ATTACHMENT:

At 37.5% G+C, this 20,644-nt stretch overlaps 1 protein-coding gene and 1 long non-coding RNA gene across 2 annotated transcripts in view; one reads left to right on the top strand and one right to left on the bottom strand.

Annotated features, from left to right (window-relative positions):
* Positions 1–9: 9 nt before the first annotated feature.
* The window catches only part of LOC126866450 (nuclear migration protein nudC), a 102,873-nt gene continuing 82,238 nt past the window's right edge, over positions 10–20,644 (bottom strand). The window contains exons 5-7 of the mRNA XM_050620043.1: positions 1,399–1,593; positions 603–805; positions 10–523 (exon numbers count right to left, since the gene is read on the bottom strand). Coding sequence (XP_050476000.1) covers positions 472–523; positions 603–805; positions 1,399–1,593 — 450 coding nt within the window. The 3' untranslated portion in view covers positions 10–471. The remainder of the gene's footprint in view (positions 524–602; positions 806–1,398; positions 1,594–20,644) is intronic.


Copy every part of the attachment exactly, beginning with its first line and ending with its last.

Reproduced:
At 37.5% G+C, this 20,644-nt stretch overlaps 1 protein-coding gene and 1 long non-coding RNA gene across 2 annotated transcripts in view; one reads left to right on the top strand and one right to left on the bottom strand.

Annotated features, from left to right (window-relative positions):
* Positions 1–9: 9 nt before the first annotated feature.
* The window catches only part of LOC126866450 (nuclear migration protein nudC), a 102,873-nt gene continuing 82,238 nt past the window's right edge, over positions 10–20,644 (bottom strand). The window contains exons 5-7 of the mRNA XM_050620043.1: positions 1,399–1,593; positions 603–805; positions 10–523 (exon numbers count right to left, since the gene is read on the bottom strand). Coding sequence (XP_050476000.1) covers positions 472–523; positions 603–805; positions 1,399–1,593 — 450 coding nt within the window. The 3' untranslated portion in view covers positions 10–471. The remainder of the gene's footprint in view (positions 524–602; positions 806–1,398; positions 1,594–20,644) is intronic.